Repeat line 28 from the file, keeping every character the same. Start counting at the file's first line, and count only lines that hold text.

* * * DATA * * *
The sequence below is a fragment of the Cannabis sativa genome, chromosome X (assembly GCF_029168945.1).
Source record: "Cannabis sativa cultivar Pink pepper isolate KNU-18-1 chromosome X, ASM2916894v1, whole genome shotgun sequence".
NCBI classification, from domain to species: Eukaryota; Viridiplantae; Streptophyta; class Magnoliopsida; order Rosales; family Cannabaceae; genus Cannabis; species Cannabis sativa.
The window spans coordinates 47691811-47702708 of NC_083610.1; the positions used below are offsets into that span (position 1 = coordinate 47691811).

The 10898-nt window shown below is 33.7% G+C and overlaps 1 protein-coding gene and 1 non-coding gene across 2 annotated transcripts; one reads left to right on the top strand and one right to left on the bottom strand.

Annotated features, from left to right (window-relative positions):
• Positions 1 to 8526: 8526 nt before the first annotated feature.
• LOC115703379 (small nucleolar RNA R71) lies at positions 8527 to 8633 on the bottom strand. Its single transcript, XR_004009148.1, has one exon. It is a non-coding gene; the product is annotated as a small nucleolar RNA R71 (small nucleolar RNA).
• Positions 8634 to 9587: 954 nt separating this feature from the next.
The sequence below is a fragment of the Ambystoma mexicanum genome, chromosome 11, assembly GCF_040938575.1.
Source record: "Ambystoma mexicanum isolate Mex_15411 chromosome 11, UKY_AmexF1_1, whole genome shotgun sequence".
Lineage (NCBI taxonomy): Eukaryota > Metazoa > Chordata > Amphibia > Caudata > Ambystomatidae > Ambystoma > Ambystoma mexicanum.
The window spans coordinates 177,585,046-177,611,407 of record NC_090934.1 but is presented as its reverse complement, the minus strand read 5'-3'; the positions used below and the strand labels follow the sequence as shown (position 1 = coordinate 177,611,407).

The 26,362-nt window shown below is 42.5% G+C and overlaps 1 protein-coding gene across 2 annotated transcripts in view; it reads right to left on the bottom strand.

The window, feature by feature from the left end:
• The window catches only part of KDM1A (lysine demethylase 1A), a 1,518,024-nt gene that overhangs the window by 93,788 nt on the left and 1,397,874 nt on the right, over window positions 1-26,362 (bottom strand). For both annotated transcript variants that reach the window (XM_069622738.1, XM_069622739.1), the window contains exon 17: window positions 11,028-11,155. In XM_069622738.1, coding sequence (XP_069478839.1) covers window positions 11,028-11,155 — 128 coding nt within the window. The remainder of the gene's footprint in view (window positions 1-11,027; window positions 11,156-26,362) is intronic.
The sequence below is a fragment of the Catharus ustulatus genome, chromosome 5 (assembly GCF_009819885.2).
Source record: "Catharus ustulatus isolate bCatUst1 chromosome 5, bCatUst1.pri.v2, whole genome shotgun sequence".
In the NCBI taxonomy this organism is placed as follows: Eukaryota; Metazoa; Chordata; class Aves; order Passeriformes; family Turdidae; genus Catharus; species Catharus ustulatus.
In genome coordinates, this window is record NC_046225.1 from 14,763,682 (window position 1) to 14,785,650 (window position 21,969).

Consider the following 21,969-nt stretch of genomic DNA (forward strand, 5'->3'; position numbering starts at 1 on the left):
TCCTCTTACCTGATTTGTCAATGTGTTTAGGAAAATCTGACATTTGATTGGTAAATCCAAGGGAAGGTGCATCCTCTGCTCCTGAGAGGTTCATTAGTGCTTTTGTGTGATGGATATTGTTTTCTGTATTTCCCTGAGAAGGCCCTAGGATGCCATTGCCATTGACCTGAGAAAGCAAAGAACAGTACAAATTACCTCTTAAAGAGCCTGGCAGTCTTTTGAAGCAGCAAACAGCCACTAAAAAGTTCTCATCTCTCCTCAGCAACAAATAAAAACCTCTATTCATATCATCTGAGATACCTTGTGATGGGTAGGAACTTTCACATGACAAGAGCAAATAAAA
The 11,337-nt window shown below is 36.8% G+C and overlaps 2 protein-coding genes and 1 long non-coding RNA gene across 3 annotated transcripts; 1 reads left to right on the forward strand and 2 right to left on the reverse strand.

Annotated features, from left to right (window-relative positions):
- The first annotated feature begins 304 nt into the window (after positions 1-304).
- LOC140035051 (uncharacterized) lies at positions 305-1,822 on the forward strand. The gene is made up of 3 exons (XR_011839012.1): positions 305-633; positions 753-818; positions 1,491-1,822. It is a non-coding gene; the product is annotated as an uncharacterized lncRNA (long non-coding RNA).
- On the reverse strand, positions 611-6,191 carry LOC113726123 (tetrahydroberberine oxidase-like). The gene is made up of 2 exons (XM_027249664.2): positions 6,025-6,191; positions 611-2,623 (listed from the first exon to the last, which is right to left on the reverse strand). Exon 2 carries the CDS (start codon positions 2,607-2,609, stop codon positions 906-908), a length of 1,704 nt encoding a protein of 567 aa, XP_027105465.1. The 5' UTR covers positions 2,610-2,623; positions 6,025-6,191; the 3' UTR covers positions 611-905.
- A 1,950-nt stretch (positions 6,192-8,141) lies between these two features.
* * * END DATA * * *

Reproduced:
- A 1,950-nt stretch (positions 6,192-8,141) lies between these two features.